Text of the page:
32.1: Overview Of Cell Separation And Isolation
Cell separation was first achieved in 1964 by S. H. Seal, who separated large tumor cells from the smaller blood cells using filtration. Two years later, Pohl and Hawk performed experiments on how cells respond differently to a nonuniform electric field based on the cell type. Such observations were the inception of cell separation methods, which allow isolating a single cell type from a heterogeneous sample.
Commonly used cell separation techniques include filtration, density gradient centrifugation, affinity-based separation using antibodies, and flow cytometric cell sorting. Additional specialized techniques include aptamer technology, buoyancy-activated cell sorting, and laser capture microdissection. The choice of separation method is based on the characteristics of the cell type to be isolated, such as surface charge, cell size, density, morphology, physiology, and surface markers. Usually, one or more of these characteristics are employed to isolate the particular cell type efficiently.
Applications of Cell Separation and Isolation
Isolated cells can be grown in vitro to produce cell lines, which have numerous applications in areas like pharmacology, immunology, and stem cell therapy. For example, the in vitro effects of drugs can be analyzed on specific cell populations. Cell separation is also essential in screening for the appropriate B-cells for monoclonal antibody production. Single-cell analysis, such as studying gene expression patterns and epigenetic effects, also relies on the isolation of specific cells to study. Many oncological studies that contribute to our understanding of cancer cells require isolating particular tumor cells from the tissue. Thus, cell separation and isolation methods are used virtually in all major fields of modern biology.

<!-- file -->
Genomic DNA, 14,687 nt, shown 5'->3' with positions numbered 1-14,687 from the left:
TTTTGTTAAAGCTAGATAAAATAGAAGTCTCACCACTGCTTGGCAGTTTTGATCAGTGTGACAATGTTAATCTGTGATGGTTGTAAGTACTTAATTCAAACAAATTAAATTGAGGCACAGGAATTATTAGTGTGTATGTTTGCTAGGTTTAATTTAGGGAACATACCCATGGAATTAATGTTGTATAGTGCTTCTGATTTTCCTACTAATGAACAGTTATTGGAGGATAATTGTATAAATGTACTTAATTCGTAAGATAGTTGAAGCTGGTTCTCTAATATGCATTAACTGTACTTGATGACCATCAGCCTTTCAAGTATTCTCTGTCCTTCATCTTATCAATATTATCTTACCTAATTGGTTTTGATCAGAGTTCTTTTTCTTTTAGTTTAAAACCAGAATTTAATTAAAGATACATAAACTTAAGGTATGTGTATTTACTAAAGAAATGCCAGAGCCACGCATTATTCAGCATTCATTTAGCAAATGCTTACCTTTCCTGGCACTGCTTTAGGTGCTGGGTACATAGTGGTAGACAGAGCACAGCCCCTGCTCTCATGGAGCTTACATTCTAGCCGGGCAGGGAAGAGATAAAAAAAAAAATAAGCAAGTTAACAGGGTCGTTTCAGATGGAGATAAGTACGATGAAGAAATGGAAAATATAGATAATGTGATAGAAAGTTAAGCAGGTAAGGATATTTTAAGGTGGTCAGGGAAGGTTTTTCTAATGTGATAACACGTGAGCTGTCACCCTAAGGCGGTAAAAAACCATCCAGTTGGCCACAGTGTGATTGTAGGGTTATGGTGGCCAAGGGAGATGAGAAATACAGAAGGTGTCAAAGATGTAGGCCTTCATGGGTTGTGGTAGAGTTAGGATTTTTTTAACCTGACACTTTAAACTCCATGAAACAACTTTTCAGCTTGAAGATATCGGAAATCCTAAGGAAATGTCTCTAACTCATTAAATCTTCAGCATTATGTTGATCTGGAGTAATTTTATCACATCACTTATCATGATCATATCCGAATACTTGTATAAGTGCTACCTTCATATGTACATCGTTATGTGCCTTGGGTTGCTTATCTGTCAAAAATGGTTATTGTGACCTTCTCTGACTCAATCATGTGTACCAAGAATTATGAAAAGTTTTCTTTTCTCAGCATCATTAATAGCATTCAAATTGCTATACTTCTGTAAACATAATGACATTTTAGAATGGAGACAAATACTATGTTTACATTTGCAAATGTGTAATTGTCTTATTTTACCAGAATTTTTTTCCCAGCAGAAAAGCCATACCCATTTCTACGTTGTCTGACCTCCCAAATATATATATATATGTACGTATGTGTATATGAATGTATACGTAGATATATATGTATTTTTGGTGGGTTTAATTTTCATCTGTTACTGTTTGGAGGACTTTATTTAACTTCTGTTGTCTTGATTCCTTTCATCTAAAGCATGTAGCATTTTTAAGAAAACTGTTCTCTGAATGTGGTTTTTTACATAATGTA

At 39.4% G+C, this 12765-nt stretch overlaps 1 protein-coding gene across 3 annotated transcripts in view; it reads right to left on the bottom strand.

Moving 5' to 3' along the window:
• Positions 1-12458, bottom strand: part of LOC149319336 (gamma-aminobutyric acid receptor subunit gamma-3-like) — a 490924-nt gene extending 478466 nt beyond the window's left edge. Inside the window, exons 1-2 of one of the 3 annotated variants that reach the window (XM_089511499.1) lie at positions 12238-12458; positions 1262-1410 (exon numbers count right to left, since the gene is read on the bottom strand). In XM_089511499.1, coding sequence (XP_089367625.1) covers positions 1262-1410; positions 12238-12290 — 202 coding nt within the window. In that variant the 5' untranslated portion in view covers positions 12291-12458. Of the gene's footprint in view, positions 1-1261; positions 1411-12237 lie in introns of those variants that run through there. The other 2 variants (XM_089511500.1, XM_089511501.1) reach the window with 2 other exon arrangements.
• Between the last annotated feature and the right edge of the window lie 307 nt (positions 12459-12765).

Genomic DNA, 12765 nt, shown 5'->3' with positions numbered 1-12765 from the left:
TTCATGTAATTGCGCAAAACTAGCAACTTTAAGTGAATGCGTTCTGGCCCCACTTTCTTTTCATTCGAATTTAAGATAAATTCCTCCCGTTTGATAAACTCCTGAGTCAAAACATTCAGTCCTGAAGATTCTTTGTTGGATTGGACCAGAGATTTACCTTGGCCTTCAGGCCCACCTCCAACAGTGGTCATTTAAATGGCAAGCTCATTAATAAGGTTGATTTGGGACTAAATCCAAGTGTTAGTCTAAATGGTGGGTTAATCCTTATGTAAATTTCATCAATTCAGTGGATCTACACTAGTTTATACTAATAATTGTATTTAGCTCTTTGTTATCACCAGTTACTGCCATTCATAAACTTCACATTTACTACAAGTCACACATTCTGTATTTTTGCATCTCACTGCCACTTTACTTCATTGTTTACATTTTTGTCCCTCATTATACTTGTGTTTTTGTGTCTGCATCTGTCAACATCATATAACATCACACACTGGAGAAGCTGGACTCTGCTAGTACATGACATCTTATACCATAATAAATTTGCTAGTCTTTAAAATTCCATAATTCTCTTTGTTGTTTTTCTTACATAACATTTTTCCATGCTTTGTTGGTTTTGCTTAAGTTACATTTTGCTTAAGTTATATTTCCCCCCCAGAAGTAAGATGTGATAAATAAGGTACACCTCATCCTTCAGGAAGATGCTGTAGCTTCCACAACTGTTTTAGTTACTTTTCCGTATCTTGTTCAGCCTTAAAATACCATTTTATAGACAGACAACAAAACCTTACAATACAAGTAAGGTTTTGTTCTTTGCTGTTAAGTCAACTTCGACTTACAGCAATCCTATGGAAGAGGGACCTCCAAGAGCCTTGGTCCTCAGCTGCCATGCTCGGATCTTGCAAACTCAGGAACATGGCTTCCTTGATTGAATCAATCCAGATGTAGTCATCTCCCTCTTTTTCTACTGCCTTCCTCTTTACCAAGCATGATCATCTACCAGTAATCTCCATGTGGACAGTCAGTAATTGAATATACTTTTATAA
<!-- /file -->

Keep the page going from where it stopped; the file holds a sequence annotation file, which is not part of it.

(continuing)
Challenges of Cell Separation Methods
Cell separation techniques face a high noise-to-signal ratio, with a small number of specific cells (target) against a large number of varied components that form the tissue. Various factors affect the purity of the final isolate; hence, the protocols require standardization for each target cell type and application. For example, the efficiency of cells dissociating from the tissue decides the yield of isolated cells. Excess digestion increases the presence of dead cells in the isolate, whereas incomplete digestion results in cell type contamination. Cell type contamination can also occur in affinity-based cell separation. While labeling a particular cell type with specific antibodies, non-specific binding may occur, introducing different cells into the preparation. Additionally, the population size of the target cell type in the tissue is also a limiting factor — low-abundance cells often need tedious protocols to yield sufficient numbers in the isolated cell populations.